In the last three years, Microsoft claims to have entered into over 600 licensing agreements with companies small and large over alleged patent violations in "Linux". One consistent feature of all these agreements is that their contents are unknown. No one, other than Microsoft and the relevant "licensee", knows which parts of "Linux" violate which patents. Another consistent feature is that most of the "licensees" are small companies without the resources to take on Microsoft in a patent claim. However, there are a number of larger or more high profile companies that have also entered into such agreements, including Amazon, Novell, Xandros, Turbolinux, TomTom and most recently HTC. The whole situation is clouded in mystery under a veil of PR speak and mumbo jumbo. So what the hell is going on? What can we deduce from what we know so far?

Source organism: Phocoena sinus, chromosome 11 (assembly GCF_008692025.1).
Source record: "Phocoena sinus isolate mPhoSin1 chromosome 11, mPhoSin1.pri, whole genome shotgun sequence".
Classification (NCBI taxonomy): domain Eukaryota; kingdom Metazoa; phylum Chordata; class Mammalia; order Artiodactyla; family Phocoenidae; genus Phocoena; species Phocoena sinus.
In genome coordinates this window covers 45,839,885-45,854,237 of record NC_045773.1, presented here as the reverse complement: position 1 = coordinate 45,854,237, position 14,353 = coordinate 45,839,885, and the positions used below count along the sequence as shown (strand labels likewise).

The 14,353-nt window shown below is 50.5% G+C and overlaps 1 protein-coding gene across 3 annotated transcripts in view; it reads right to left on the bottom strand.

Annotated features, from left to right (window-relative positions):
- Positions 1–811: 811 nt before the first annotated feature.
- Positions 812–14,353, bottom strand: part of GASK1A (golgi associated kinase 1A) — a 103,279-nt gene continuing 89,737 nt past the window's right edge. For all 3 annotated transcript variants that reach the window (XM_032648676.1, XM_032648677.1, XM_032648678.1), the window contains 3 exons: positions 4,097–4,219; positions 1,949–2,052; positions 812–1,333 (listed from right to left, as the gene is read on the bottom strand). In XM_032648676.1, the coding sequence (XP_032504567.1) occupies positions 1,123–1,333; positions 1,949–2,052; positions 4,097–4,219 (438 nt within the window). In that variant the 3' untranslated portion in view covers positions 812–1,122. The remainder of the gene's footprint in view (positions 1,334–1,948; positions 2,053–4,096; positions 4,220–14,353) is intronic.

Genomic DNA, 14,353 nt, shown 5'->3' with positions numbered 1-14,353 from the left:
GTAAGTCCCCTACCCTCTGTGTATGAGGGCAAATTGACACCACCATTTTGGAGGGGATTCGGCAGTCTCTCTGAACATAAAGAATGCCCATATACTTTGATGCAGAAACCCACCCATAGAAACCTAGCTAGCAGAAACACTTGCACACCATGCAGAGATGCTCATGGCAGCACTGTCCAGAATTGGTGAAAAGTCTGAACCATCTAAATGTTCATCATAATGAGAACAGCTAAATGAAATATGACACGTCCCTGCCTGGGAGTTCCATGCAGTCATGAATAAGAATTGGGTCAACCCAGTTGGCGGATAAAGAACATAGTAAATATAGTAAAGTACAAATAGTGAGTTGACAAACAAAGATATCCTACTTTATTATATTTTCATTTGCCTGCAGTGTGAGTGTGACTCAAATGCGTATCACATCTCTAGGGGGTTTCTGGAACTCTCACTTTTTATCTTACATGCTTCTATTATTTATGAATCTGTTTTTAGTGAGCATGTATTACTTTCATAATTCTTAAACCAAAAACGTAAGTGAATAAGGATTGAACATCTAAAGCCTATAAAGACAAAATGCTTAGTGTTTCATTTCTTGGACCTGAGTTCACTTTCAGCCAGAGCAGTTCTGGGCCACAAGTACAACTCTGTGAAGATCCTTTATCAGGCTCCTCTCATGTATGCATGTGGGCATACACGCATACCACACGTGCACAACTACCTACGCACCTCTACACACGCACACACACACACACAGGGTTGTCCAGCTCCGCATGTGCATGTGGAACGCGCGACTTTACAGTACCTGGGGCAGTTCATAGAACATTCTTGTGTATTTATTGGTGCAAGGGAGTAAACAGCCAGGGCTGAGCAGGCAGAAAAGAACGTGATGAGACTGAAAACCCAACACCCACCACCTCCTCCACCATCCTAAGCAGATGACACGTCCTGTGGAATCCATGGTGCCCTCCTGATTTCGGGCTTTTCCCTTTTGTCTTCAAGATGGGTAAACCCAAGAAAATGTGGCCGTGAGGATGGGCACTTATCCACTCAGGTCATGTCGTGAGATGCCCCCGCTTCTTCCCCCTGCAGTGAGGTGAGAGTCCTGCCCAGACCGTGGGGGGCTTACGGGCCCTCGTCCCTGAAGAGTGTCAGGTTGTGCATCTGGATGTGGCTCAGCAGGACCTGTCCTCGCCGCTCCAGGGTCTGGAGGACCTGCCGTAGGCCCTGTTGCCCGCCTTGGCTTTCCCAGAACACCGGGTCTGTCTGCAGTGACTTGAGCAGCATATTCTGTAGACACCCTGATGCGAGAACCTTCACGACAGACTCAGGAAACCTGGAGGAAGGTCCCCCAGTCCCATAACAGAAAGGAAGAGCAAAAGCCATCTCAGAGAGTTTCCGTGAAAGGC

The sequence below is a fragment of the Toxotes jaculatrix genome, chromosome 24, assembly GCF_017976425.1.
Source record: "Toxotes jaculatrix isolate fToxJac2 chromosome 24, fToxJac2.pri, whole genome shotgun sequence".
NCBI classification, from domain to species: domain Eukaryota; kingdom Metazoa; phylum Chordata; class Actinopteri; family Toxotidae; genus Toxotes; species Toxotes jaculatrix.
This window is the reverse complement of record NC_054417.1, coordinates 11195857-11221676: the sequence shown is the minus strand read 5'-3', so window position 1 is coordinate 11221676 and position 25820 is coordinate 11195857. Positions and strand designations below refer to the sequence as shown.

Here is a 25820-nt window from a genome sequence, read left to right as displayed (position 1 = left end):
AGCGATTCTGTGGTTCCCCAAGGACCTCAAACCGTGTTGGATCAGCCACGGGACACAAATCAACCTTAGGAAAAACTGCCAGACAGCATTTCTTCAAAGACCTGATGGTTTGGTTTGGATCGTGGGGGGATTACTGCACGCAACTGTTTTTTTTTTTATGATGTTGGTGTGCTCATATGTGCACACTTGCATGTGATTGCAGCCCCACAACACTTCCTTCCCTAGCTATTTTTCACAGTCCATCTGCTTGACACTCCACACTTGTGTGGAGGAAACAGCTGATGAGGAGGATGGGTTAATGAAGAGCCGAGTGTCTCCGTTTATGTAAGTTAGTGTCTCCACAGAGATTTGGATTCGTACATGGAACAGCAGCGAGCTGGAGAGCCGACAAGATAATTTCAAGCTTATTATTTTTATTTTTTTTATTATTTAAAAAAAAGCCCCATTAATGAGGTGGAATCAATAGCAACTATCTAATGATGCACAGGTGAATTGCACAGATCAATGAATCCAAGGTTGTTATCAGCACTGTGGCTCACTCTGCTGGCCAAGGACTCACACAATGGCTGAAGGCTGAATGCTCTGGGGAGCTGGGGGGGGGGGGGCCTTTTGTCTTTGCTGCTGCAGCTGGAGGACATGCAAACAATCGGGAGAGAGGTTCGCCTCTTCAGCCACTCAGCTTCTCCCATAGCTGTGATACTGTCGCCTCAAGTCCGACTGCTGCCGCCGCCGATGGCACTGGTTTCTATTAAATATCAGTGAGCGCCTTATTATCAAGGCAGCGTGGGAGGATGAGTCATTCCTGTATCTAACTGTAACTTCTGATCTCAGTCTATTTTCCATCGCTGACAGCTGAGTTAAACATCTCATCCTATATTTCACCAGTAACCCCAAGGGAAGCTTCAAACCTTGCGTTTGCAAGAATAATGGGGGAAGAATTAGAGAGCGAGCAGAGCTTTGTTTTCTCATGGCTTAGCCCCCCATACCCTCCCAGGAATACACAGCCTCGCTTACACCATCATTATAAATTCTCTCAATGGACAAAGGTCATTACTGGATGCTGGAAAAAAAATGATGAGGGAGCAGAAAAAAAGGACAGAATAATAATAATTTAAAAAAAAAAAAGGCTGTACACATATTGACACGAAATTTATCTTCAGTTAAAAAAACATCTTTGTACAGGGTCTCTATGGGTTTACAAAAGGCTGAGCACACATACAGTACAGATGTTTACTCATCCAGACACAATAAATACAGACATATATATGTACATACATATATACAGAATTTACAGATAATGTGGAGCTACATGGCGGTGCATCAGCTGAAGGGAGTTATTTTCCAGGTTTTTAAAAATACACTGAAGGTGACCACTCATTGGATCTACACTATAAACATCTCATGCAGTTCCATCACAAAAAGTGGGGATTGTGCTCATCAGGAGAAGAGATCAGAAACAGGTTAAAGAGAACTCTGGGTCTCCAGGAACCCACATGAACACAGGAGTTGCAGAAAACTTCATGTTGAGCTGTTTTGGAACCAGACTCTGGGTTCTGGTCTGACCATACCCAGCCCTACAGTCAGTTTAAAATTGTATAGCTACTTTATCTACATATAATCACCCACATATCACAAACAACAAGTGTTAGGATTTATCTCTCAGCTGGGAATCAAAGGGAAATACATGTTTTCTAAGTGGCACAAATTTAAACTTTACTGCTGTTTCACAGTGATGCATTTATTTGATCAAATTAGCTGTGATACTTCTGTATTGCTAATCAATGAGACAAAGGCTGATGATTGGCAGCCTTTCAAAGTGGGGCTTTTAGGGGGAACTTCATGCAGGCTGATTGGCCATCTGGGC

The identity of the companies that have entered into these arrangements is an important factor to consider. Most of the companies involved are small, and presumably have small, or non-existent patent portfolios; basically companies vulnerable to attack by a company with the financial power, and massive patent portfolio, of Microsoft. These are companies that, when faced with a patent claim by Microsoft, will happily enter into a "friendly" licensing agreement, rather than risk death by a thousand patent wielding lawyers.
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